A perspective on materials databasesPublished on January 13th, 2011 | By: Steve Freiman and John Rumble
It is widely accepted that convenient access to reliable materials property data is vital to the development of innovative components and devices, as well as for modeling and theoretical calculations of properties. We believe the field of ceramics can be used as a prototype for the issues facing the development and maintenance of a materials property database in today’s environment.
Key questions include:
- Do users want and need a single point of access for ceramics data?
- Are they willing to pay for it?
- What are the costs of maintaining such a resource?
Keeping a data resource current is especially important because materials change over time, especially in the case of ceramics, where a variation in starting materials and/or processing conditions can make a significant difference in the properties of the final product. In addition, as new testing procedures are developed, test data from previous decades may not stand up to today’s scrutiny.
To make a data resource relevant, it must be refreshed on a regular basis.
Some long term investments have been made in collecting and providing access to materials data that continue to provide value. Prime examples of these investments are phase diagrams and crystallographic data. These databases contain fundamental property data of materials, which remain of great value over decades.
Performance property data, which is much more dependent on material composition, and often varies over time as material composition changes, has not yet been successfully collected in long-term programs in the same manner.
Cost and performance competitiveness are always significant issues. In response, materials producers are continually redesigning, improving and changing commercial materials. In many instances keeping proprietary data protected is critical for the economic success of the product or a company. Consequently, one can conclude that significant quantities of data on the newest materials and latest materials advancements will be in large scale databases only after a significant time lag.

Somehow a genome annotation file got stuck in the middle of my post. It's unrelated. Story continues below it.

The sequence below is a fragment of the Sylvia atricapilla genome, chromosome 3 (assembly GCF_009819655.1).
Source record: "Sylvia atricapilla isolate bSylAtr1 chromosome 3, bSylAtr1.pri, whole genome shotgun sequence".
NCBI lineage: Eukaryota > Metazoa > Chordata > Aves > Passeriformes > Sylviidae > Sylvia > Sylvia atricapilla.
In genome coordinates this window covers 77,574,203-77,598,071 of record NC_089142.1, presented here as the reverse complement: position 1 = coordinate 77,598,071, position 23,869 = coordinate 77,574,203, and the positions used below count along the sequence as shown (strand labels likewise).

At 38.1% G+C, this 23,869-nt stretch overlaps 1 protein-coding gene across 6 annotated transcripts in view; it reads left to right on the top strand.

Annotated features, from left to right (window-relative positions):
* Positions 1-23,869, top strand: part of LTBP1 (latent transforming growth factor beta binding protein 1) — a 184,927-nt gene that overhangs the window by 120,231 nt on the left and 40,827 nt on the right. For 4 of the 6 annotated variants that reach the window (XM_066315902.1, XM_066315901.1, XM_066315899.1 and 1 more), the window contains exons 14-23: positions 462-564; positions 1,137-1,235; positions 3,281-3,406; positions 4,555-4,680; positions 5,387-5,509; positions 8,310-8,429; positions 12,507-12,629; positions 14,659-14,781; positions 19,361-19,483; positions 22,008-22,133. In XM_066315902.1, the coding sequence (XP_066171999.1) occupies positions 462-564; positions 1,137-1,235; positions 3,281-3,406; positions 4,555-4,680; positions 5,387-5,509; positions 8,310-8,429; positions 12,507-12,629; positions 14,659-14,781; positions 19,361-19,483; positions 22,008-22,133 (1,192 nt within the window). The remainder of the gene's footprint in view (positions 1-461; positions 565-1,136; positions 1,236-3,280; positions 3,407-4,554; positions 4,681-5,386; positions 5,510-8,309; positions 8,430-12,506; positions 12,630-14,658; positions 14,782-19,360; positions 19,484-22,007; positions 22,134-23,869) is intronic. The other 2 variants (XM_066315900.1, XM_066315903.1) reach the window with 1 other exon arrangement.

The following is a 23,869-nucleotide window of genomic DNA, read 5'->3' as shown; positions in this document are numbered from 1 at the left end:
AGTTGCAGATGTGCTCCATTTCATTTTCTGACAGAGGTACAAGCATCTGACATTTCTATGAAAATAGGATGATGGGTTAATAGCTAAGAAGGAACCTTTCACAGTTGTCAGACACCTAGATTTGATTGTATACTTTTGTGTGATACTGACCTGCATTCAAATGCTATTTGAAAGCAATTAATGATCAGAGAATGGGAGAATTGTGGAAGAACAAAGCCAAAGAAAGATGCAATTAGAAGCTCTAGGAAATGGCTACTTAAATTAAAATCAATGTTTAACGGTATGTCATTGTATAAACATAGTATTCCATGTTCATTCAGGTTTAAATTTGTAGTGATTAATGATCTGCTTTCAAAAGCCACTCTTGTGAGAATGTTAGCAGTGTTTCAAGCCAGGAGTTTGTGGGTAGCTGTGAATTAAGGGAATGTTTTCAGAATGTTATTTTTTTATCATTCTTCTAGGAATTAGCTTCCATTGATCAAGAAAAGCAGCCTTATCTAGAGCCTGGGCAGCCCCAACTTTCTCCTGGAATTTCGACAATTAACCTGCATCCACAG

Are data useful even if their pedigree is uncertain? Are any data, despite uncertainty in their quality, better than no data at all? That is, must data be evaluated by experts to be useful or valuable? Evaluation is expensive.
For some time, National Science Foundation grantees have been expected to share primary data, samples, physical collections and other supporting materials created or gathered in the course of their work, and within a reasonable time at no more than incremental cost. Effective Jan. 18, 2011, inclusion of a plan for data management will be an NSF-wide requirement for all proposals.
The motivation for this change is that science is becoming increasingly more data-intensive and collaborative. Numerous disciplines are often needed to attack complex problems; sharing of data facilitates this process. Researchers communicate and collaborate through the processes of sharing data, software and publications. The ultimate goal is to have more effective research endeavors and make data available to future generations.
The time has come to plan for the future and not only assess where we are, but where we need to go. It is critical to determine viable business models that can be applied to establish a sustainable materials property data access approach.
With this in mind, we can say that plans are being developed with a federal government agency to conduct a study into what would be required to create a sustainable ceramic properties database. We will report more on this in the March issue of the Bulletin of The American Ceramic Society.
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